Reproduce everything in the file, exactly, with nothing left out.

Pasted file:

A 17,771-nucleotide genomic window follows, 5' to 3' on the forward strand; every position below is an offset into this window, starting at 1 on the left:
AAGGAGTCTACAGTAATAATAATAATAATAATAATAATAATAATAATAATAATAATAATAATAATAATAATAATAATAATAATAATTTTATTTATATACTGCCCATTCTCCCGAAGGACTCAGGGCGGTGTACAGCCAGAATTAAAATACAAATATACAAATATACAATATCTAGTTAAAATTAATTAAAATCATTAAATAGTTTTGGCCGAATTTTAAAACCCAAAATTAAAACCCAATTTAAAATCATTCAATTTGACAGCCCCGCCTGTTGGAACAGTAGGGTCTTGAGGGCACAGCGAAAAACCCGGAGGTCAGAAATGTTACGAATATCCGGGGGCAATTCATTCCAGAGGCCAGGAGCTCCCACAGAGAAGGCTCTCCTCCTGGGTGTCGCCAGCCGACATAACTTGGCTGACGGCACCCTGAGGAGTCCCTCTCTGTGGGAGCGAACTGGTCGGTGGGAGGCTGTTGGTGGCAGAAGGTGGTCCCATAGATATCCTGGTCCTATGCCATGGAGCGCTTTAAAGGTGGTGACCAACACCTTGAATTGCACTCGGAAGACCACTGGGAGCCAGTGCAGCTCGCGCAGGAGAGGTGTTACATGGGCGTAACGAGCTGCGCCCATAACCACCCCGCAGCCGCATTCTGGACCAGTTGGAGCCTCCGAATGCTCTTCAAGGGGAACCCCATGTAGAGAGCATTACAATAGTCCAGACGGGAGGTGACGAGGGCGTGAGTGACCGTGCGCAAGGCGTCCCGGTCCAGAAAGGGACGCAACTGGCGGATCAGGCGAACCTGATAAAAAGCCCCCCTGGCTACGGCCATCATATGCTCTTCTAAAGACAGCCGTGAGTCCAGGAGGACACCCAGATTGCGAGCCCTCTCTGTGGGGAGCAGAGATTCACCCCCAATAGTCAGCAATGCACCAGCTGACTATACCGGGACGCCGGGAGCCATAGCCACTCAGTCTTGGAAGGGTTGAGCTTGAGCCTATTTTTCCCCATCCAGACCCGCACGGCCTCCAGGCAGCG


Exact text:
A 17,771-nucleotide genomic window follows, 5' to 3' on the forward strand; every position below is an offset into this window, starting at 1 on the left:
AAGGAGTCTACAGTAATAATAATAATAATAATAATAATAATAATAATAATAATAATAATAATAATAATAATAATAATAATAATAATTTTATTTATATACTGCCCATTCTCCCGAAGGACTCAGGGCGGTGTACAGCCAGAATTAAAATACAAATATACAAATATACAATATCTAGTTAAAATTAATTAAAATCATTAAATAGTTTTGGCCGAATTTTAAAACCCAAAATTAAAACCCAATTTAAAATCATTCAATTTGACAGCCCCGCCTGTTGGAACAGTAGGGTCTTGAGGGCACAGCGAAAAACCCGGAGGTCAGAAATGTTACGAATATCCGGGGGCAATTCATTCCAGAGGCCAGGAGCTCCCACAGAGAAGGCTCTCCTCCTGGGTGTCGCCAGCCGACATAACTTGGCTGACGGCACCCTGAGGAGTCCCTCTCTGTGGGAGCGAACTGGTCGGTGGGAGGCTGTTGGTGGCAGAAGGTGGTCCCATAGATATCCTGGTCCTATGCCATGGAGCGCTTTAAAGGTGGTGACCAACACCTTGAATTGCACTCGGAAGACCACTGGGAGCCAGTGCAGCTCGCGCAGGAGAGGTGTTACATGGGCGTAACGAGCTGCGCCCATAACCACCCCGCAGCCGCATTCTGGACCAGTTGGAGCCTCCGAATGCTCTTCAAGGGGAACCCCATGTAGAGAGCATTACAATAGTCCAGACGGGAGGTGACGAGGGCGTGAGTGACCGTGCGCAAGGCGTCCCGGTCCAGAAAGGGACGCAACTGGCGGATCAGGCGAACCTGATAAAAAGCCCCCCTGGCTACGGCCATCATATGCTCTTCTAAAGACAGCCGTGAGTCCAGGAGGACACCCAGATTGCGAGCCCTCTCTGTGGGGAGCAGAGATTCACCCCCAATAGTCAGCAATGCACCAGCTGACTATACCGGGACGCCGGGAGCCATAGCCACTCAGTCTTGGAAGGGTTGAGCTTGAGCCTATTTTTCCCCATCCAGACCCGCACGGCCTCCAGGCAGCG